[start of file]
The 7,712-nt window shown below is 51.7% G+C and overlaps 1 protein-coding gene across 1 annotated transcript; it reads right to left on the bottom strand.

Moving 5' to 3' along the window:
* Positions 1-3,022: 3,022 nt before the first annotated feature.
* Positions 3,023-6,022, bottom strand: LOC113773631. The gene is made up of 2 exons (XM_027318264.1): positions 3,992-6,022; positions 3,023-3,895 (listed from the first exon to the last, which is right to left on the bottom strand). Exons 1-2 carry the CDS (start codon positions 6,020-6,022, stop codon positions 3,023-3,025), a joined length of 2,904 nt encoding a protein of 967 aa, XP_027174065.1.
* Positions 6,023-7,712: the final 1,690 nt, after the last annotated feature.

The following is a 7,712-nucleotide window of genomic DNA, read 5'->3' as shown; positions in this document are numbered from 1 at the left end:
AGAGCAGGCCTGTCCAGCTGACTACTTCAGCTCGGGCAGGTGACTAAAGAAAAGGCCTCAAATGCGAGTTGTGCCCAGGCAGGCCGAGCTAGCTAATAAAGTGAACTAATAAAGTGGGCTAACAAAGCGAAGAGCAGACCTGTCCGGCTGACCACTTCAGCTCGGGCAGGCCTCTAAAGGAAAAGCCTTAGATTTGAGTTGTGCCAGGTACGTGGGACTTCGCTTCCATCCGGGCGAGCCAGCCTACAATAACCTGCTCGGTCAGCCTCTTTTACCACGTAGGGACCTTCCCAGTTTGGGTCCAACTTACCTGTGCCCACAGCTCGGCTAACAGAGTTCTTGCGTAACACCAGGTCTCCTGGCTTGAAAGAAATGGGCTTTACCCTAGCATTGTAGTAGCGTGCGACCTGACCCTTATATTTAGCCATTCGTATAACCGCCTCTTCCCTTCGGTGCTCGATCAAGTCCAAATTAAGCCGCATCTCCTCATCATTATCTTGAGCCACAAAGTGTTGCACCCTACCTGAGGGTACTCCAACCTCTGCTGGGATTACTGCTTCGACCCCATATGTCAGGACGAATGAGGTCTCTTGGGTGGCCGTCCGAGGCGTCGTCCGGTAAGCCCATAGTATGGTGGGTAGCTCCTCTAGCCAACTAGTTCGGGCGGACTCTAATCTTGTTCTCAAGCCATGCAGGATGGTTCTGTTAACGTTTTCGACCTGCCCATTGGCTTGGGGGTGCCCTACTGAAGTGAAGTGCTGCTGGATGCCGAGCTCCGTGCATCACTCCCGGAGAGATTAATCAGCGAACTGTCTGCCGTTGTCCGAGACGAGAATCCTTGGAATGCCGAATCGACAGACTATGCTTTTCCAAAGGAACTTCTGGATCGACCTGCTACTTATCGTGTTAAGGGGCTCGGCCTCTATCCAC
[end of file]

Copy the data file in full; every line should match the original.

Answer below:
The 7,712-nt window shown below is 51.7% G+C and overlaps 1 protein-coding gene across 1 annotated transcript; it reads right to left on the bottom strand.

Moving 5' to 3' along the window:
* Positions 1-3,022: 3,022 nt before the first annotated feature.
* Positions 3,023-6,022, bottom strand: LOC113773631. The gene is made up of 2 exons (XM_027318264.1): positions 3,992-6,022; positions 3,023-3,895 (listed from the first exon to the last, which is right to left on the bottom strand). Exons 1-2 carry the CDS (start codon positions 6,020-6,022, stop codon positions 3,023-3,025), a joined length of 2,904 nt encoding a protein of 967 aa, XP_027174065.1.
* Positions 6,023-7,712: the final 1,690 nt, after the last annotated feature.

The following is a 7,712-nucleotide window of genomic DNA, read 5'->3' as shown; positions in this document are numbered from 1 at the left end:
AGAGCAGGCCTGTCCAGCTGACTACTTCAGCTCGGGCAGGTGACTAAAGAAAAGGCCTCAAATGCGAGTTGTGCCCAGGCAGGCCGAGCTAGCTAATAAAGTGAACTAATAAAGTGGGCTAACAAAGCGAAGAGCAGACCTGTCCGGCTGACCACTTCAGCTCGGGCAGGCCTCTAAAGGAAAAGCCTTAGATTTGAGTTGTGCCAGGTACGTGGGACTTCGCTTCCATCCGGGCGAGCCAGCCTACAATAACCTGCTCGGTCAGCCTCTTTTACCACGTAGGGACCTTCCCAGTTTGGGTCCAACTTACCTGTGCCCACAGCTCGGCTAACAGAGTTCTTGCGTAACACCAGGTCTCCTGGCTTGAAAGAAATGGGCTTTACCCTAGCATTGTAGTAGCGTGCGACCTGACCCTTATATTTAGCCATTCGTATAACCGCCTCTTCCCTTCGGTGCTCGATCAAGTCCAAATTAAGCCGCATCTCCTCATCATTATCTTGAGCCACAAAGTGTTGCACCCTACCTGAGGGTACTCCAACCTCTGCTGGGATTACTGCTTCGACCCCATATGTCAGGACGAATGAGGTCTCTTGGGTGGCCGTCCGAGGCGTCGTCCGGTAAGCCCATAGTATGGTGGGTAGCTCCTCTAGCCAACTAGTTCGGGCGGACTCTAATCTTGTTCTCAAGCCATGCAGGATGGTTCTGTTAACGTTTTCGACCTGCCCATTGGCTTGGGGGTGCCCTACTGAAGTGAAGTGCTGCTGGATGCCGAGCTCCGTGCATCACTCCCGGAGAGATTAATCAGCGAACTGTCTGCCGTTGTCCGAGACGAGAATCCTTGGAATGCCGAATCGACAGACTATGCTTTTCCAAAGGAACTTCTGGATCGACCTGCTACTTATCGTGTTAAGGGGCTCGGCCTCTATCCAC